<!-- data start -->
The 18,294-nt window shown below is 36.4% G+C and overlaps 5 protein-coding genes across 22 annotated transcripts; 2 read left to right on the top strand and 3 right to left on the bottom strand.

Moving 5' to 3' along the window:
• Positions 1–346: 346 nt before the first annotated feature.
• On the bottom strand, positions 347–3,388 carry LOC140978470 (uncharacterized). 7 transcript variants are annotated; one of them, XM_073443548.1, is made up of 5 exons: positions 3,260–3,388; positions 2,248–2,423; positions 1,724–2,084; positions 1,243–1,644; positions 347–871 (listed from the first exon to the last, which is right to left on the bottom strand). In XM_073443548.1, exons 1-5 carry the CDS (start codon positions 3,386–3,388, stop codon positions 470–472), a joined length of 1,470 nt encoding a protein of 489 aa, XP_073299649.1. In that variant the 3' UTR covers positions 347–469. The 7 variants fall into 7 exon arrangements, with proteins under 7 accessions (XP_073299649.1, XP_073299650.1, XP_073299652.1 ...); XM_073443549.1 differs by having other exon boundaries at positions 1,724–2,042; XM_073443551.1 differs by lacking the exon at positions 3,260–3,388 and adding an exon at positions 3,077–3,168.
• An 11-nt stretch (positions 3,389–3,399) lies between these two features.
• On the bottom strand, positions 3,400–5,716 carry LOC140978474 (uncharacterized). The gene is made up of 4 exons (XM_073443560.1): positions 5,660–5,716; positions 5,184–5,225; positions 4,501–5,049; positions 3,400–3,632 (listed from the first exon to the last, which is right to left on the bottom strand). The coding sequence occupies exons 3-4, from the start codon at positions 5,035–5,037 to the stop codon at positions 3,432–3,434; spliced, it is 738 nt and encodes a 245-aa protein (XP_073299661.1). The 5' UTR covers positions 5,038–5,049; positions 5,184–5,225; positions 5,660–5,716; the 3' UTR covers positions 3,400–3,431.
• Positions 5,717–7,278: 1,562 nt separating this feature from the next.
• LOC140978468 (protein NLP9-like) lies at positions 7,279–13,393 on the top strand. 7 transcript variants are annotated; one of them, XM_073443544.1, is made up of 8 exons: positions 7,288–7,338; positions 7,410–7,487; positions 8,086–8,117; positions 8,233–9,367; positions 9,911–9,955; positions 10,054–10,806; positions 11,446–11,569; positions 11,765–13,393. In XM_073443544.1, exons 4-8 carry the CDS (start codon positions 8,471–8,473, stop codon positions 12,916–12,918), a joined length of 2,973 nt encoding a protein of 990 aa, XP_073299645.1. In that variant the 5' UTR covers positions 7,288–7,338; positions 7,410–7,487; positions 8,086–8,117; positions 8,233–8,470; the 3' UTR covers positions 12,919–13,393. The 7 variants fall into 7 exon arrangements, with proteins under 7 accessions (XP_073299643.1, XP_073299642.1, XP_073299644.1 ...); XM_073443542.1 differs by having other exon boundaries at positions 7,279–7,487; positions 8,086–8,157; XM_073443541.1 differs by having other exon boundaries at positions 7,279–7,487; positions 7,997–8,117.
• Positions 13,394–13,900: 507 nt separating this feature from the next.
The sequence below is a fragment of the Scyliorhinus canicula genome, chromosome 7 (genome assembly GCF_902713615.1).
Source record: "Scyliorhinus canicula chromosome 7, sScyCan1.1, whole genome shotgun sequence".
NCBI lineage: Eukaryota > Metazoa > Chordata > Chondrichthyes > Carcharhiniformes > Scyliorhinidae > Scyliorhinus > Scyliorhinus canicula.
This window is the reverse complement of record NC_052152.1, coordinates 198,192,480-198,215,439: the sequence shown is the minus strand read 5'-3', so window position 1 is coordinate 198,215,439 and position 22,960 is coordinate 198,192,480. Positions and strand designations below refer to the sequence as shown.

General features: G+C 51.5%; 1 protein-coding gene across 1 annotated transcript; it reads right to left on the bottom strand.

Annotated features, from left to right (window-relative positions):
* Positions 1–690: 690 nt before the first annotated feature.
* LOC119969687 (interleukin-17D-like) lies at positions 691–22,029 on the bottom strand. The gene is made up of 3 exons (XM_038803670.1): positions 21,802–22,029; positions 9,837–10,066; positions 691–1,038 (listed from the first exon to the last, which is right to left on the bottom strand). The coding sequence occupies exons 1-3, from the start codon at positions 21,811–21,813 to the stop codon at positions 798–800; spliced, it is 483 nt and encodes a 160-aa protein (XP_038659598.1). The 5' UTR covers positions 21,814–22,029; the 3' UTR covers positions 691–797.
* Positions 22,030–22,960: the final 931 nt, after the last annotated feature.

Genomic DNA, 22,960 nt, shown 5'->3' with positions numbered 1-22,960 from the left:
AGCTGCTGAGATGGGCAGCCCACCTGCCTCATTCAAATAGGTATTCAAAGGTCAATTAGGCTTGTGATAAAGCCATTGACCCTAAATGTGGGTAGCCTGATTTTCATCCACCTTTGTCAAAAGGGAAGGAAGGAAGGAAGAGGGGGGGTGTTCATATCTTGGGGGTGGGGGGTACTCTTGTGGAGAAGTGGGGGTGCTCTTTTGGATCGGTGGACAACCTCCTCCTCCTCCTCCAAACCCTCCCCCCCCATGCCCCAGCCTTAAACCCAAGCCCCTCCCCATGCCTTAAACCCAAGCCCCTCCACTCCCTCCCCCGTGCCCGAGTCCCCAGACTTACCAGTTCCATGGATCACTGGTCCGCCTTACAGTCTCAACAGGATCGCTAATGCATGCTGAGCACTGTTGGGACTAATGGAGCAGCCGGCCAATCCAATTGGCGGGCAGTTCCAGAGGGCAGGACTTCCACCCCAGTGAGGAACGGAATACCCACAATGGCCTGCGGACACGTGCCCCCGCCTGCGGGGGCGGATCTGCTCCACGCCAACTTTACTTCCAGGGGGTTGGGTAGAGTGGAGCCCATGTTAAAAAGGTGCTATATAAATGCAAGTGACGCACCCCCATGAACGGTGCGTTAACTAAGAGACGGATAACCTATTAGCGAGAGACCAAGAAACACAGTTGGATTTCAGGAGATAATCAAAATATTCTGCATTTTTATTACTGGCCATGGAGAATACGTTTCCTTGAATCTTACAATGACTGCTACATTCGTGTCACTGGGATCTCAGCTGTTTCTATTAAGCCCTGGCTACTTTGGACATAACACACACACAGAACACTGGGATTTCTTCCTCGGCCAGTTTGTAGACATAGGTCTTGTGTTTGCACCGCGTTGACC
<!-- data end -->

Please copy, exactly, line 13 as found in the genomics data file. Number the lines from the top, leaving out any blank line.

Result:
This window is the reverse complement of record NC_052152.1, coordinates 198,192,480-198,215,439: the sequence shown is the minus strand read 5'-3', so window position 1 is coordinate 198,215,439 and position 22,960 is coordinate 198,192,480. Positions and strand designations below refer to the sequence as shown.